JZ: Let's talk about Nu.Clear.Dawn long time since the "Poem Of A Knight" album, Any news? Any upcoming album?
Aram Kalousdian: After the album release we played a couple of shows and two festivals, and we kept getting invitations from other countries in Europe and the U.A.E., but unfortunately we couldn’t play there because most of the band members moved outside Syria for various reasons, and I couldn’t find the right musicians to serve as replacement members for Nu.Clear.Dawn, so I preferred to take a break until it’s the right time to come back and rock again. And speaking of which, Shant has renewed the site www.nucleardawn.com last month, at least to show the fans that we’re still alive and there is hope for a second Nu.Clear.Dawn album.
JZ: Is there any upcoming The Hourglass album? After the Ancient Hope EP? Any touring plans in future?
Bassem Deaibess: I do not handle these decisions, they are Rawads' and the members in Syria, but we are always on the lookout for dates, we were going to have another Concert in Lebanon but that was postponed, and we had an offer in Dubai which we did not take, details will be given to you by Rawad.
Rawad Abdel Massih: we could be doing a nice event at the beginning of next year in Lebanon we could be opening for an international band, me and Aram are working on some more complex music, we are shifting our style to something more raw, less melodies and guitar solos, more harsh vocals and more complicated arrangements, something between Testament and Lamb of God.
JZ: I'm glad to hear that after 15 years Blaakyum finally recording their debut album, what can you tell us about this album?
Bassem Deaibess: The recording process is going very slow, but we are almost done, we still have to record the keys and vocals and the album will be ready for the mix. The Album is receiving a high level of production, and it sounds heavy as fuck, and we are so excited about it, this record will be a parallel image of the bands' frenzy live shows taken into the studio. It will be, just like Blaakyum is live: Aggressive, Thrashy, and revolves around the term I love the most: "HEAVIOSITY" without neglecting the soft part of Rock and the emotional slow rock tunes it sums up Blaakyums' previous era, filled with diversity from Heavy Metal, Thrash Metal, Progressive Metal, Hard Rock and Soft Rock.
JZ: The day after Ronnie James Dio has past away, I chatted with you over the internet, and you told me that you have want to do a gig tribute to Ronnie James Dio by playing some of his songs live, beside I remember you said something about solo album? Are you still working on it?
Bassem Deaibess: We did the Tribute, My solo project is on hold now, first I am more concentrating on Blaakyum, second the owner of Music Hall has a record label, and he wants to discuss with me the opportunity of signing up for a solo album. But there is nothing in that regard yet.
JZ: Since the metal is forbidden in Syria, how many times you guys played live in Syria? And did you face any problems with the authorities?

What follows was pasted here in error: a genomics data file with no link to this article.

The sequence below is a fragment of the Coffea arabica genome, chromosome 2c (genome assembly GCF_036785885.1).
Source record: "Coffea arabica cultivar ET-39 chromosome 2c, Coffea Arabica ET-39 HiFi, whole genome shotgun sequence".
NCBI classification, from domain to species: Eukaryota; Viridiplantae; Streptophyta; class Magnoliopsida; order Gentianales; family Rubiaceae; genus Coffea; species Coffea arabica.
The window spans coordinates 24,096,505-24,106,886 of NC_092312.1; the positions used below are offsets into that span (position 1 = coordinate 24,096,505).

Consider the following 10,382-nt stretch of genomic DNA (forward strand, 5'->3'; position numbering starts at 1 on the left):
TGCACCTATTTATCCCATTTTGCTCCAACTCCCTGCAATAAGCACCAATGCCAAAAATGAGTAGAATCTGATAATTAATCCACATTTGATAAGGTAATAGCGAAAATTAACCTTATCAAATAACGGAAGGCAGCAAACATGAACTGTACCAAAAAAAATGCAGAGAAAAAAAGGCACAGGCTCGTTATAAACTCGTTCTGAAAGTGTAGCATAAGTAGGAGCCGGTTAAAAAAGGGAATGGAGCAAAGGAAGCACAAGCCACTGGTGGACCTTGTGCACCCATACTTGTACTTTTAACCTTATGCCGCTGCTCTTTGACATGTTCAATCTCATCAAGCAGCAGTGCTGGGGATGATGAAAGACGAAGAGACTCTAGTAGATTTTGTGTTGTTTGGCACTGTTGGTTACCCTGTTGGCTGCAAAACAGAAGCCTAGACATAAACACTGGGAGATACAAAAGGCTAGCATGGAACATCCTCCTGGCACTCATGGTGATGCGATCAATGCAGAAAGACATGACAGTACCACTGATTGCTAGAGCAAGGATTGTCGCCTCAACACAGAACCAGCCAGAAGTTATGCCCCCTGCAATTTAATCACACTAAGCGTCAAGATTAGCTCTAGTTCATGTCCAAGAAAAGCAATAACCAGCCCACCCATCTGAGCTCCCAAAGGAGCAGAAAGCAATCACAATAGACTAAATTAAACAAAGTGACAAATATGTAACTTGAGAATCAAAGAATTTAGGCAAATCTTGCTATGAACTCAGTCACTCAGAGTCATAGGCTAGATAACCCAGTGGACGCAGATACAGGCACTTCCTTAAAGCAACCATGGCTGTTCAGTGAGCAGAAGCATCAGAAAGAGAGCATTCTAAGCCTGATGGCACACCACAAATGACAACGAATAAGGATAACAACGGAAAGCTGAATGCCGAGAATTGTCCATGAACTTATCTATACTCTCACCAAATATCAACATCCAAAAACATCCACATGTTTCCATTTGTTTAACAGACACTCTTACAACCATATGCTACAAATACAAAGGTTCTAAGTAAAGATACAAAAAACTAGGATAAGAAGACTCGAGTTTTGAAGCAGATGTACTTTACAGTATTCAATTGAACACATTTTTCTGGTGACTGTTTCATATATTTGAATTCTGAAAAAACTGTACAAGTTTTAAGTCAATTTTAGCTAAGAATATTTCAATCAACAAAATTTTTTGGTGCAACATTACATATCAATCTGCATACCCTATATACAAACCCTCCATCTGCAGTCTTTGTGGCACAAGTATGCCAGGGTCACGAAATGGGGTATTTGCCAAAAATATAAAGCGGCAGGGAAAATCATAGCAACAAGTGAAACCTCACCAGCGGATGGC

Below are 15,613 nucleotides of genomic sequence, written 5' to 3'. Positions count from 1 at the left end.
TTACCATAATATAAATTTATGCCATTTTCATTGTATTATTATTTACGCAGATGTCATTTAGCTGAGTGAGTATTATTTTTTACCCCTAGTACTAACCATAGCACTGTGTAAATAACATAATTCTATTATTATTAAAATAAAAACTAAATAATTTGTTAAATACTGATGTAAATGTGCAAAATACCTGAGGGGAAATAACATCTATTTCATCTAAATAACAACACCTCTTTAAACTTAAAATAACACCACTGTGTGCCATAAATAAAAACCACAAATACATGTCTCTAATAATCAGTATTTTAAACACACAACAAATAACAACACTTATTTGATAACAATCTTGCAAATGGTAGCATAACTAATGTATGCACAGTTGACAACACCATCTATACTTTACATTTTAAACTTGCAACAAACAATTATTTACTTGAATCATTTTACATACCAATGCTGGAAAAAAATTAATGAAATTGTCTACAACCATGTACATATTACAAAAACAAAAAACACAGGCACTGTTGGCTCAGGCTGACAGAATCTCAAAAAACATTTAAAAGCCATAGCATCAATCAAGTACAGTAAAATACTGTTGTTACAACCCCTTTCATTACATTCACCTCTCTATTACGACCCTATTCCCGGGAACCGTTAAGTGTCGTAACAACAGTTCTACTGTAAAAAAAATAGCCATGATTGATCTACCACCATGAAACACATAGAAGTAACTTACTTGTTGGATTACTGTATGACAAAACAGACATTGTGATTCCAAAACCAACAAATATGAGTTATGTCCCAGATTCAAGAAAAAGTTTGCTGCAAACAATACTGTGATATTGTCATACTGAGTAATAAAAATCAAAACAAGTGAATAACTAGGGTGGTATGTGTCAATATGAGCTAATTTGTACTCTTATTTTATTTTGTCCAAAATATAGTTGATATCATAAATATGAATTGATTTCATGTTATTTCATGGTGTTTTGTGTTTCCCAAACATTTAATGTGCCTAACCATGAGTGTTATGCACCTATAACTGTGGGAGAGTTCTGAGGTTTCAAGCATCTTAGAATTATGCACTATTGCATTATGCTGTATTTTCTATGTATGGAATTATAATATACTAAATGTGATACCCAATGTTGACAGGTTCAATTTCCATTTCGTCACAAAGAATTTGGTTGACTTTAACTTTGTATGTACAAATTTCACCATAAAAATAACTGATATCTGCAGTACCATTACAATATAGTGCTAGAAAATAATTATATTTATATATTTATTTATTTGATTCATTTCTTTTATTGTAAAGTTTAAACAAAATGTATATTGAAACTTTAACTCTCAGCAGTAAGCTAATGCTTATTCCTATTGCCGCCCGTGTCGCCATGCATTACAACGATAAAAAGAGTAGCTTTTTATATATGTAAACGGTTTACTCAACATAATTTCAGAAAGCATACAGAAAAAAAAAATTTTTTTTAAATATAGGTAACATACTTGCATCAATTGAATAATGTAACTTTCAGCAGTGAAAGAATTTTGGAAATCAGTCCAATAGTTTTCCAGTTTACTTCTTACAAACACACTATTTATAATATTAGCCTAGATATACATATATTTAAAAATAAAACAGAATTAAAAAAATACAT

Bassem Deaibess: We did one, in Aleppo, it was nice, and freaky, Rawad will tell you all about our adventures with the authority, it was like as if we were part of an underground resistance organization that is facing the occupying regime... Weird, but the rush was exciting at least.
Rawad Abdel Massih: The intelligence too, our sound engineer and interrogated him but things got fine later, nobody talked to us, it was funny and scary at the same time. I tried recently to bring Lake of Tears into Syria and I failed because the authorities feared "devil worship". The Ministry Of Culture said that the Syrian embassy in Sweden told them that these guys (Lake of Tears) are "hippies" and they are junkies who use drugs and causes problems, and that the audience in these kind of concerts "always beet and cut each other with knives". So I didn’t feel like discussing the matter with somebody who believes and listen to this nonsense so I preferred to drop the idea. Musically Syria doesn't belong to my map anymore.
Aram Kalousdian: We played only one in Aleppo it was great from the audience and weird from the policemen but the excitement and a little bit scary was at the end of the show by escaping from back door and the other things already Rawad Told you.
JZ: Once again thanks for the interview, is there any last words you guys would like to say?
Bassem Deaibess: I'd like to say, it's about time the International Metal scene takes a look at what we have here in the Middle East, specially Syria and Lebanon, unlike some other rich Arab countries I can mention who were able to pay their way to reach the International scene, we have really good bands here, very talented, and heroes who are able to create such high quality Metal music while being under persecution and with no support from anyone. And I'd like to thank "Jorzine" for such a state of the art webzine and for creating a strong online Metal community... And as always my very last words are: Keep Metal Alive \m/
Rawad Abdel Massih: I wish that the underground metal media and independent labels get interested more in the metal bands of the Middle East, there are great talents here and new blood.
Aram Kalousdian: I wish the underground metal scene in the Middle East see the sunrise to do big metal events and festivals and wish all labels in all Europe takes a look what we have here, and great thanks for "Jorzine" for the big support for the metal scene.